Diggin’ rocks


Connecticut grows two things: trees and rocks.

One of the things you notice about Connecticut after driving the back roads for a while is the vast number of rock walls. They are everywhere. Some date back to the 1600’s when the first settlers landed on the east coast and moved inland a bit. While fighting off the elements and even the nomadic natives that considered Connecticut part of their territory, they attempted to plant and grow crops. First they had to cut down trees. Lots and lots of trees. Once they started pulling up stumps from all of those cut trees they must have been a bit upset to discover that they couldn’t plow a foot without hitting a rock, some very large. I can’t imagine the difficulties the original settlers faced trying to live on this new land as their ancestors lived in England and Europe.

My property has probably never been farmed since it is part of a large, hilly area. But my yard had 8 inches or so of topsoil brought in when the house was built in the 80’s. This gives anyone starting to dig a garden a false sense of potential. Yes, that first 6-8 inches is easy enough. But then you try to get that last 4-6 inches and you will hit a rock. Some as small as 6-8 inches across, but many 18-24 inches across. And then there are the boulders. You think they are just rocks. You know, the kind that you dig up and carry to start your own quaint, little rock wall with. But no, you keep digging down farther and farther until the dreaded realization hits that this sucker is monstrous. I have one of these in a front flower bed (well, actually one in a flower bed away from the house and another right near the front of the house). These typically become “focal points” of the landscaping. Yep, you just wrap your head around the idea that that rock is going noplace but up, one to two inches a year.

Well, there is one in my front vegetable garden, and I want it out! I went to my 22yo son and said, “There’s a boulder in my front garden. Any ideas on what I should do?” He looked at me, thought for about half a second and said, “Cover it back up.” He walked away. He is one smart kid. I’m feeling really ornery, though. I’m kind of mad at my life, my ex-husband, my situation, the feelings of powerlessness at our government, the state that I live in and its insane policies that are closing down companies right and left while declaring that they are the caring politicians. I’m pissed. And this boulder is getting a lot of that anger directed right at it. Better than some of the other ways I could express my frustration, right?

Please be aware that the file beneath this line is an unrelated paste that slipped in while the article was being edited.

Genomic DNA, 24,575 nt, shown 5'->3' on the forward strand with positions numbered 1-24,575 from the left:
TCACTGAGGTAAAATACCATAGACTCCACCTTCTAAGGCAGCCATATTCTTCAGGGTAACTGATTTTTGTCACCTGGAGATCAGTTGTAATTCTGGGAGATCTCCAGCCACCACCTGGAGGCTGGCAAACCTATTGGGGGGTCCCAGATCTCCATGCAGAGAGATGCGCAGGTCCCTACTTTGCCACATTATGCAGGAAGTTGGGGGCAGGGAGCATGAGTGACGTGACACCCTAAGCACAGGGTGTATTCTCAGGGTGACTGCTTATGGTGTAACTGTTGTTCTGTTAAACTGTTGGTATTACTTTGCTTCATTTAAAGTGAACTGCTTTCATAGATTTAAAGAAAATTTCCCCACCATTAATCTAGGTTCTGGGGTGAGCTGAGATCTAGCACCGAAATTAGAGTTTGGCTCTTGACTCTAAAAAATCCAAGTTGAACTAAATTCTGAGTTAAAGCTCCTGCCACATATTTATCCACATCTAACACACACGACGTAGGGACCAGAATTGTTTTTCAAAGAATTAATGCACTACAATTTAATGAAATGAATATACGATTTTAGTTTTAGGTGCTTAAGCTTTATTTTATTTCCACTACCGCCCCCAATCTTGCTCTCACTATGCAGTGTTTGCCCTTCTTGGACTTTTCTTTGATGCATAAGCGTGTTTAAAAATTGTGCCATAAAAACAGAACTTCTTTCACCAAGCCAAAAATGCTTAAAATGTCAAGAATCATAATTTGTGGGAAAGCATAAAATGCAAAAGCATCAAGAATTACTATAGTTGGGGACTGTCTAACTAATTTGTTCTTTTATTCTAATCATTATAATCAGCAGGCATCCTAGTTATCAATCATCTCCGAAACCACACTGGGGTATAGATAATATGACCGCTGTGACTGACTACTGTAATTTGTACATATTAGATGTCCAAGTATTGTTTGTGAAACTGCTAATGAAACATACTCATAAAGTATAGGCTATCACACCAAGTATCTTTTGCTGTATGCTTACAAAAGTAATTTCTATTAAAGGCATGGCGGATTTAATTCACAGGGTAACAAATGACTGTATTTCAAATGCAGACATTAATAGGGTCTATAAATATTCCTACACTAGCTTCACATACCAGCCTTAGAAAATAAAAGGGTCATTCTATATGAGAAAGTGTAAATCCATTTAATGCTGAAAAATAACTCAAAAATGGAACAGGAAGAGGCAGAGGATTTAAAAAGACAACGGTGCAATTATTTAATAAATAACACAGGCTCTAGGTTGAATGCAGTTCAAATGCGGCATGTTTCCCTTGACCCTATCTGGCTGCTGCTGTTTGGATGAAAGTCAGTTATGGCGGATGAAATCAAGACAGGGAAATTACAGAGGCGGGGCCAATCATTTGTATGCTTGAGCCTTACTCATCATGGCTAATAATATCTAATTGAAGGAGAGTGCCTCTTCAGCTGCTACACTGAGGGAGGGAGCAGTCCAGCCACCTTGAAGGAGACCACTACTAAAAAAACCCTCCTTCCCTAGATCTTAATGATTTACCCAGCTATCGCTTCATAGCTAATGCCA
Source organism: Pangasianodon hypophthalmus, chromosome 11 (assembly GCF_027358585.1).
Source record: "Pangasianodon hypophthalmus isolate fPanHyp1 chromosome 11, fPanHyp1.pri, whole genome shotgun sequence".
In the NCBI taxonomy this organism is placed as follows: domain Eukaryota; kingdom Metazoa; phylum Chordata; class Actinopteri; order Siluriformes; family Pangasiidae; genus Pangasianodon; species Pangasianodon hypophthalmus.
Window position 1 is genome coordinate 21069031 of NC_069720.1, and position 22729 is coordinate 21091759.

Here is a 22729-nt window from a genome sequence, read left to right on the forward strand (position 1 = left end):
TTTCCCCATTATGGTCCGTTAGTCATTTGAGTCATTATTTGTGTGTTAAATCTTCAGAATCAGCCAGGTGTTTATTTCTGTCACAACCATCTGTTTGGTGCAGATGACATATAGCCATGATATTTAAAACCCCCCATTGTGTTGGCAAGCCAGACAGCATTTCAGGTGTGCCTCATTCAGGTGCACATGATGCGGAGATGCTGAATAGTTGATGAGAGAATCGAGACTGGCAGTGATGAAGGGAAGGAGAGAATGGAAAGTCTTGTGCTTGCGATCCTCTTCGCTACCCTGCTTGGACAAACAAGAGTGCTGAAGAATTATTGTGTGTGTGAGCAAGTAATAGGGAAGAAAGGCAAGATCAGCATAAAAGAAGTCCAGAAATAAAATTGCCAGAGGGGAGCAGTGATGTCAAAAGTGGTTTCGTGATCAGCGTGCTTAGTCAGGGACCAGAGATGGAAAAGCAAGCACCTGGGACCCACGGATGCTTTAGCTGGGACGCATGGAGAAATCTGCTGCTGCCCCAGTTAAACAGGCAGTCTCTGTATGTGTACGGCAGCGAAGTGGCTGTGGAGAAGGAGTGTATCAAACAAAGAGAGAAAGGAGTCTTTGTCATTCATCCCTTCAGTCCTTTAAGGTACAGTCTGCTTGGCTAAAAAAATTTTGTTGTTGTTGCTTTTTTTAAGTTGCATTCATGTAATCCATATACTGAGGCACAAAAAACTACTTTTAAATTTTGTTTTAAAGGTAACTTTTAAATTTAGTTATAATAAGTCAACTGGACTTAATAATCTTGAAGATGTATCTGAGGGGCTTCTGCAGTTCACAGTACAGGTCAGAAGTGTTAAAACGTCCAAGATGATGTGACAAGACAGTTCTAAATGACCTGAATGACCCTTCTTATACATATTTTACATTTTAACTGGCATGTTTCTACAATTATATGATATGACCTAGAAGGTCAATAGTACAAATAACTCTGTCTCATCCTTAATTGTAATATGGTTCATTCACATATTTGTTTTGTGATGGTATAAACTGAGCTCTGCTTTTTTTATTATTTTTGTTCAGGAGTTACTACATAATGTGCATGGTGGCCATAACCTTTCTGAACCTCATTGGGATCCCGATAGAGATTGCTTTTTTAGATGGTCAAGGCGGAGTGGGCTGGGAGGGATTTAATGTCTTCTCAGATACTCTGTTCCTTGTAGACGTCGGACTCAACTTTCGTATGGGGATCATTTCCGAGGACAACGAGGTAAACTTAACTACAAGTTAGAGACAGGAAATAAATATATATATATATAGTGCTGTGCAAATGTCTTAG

I started turning the front garden and then added about 7 feet that had not been turned last year. Both parts of the garden contained a lot of fairly large rocks. And then there is the boulder. It won’t wiggle, and we can’t even find the bottom yet.


After a little research it looks like the only way to deal with a boulder like this one is to drill holes in a line, insert a wooden wedge and split it, one small piece at a time. I might cover that thing up after all. And grow something with shallow roots in that area this year. But then again, how angry am I? I’ll let you know.


2 responses »

    • They sure do grow. The rock in the flower bed near the house started out about 6″ across. It is pushing 3 feet across now and getting bigger. I am so glad that it isn’t near the foundation or I would need to have it removed. Still not sure what I will do with the boulder in my garden. I want to learn how to split a rock anyway so this might be a good way to learn, even if I just cut a few inches off the top so I have a little more soil depth there. I’ll let you know 🙂


Leave a Reply

Fill in your details below or click an icon to log in:

WordPress.com Logo

You are commenting using your WordPress.com account. Log Out /  Change )

Google+ photo

You are commenting using your Google+ account. Log Out /  Change )

Twitter picture

You are commenting using your Twitter account. Log Out /  Change )

Facebook photo

You are commenting using your Facebook account. Log Out /  Change )


Connecting to %s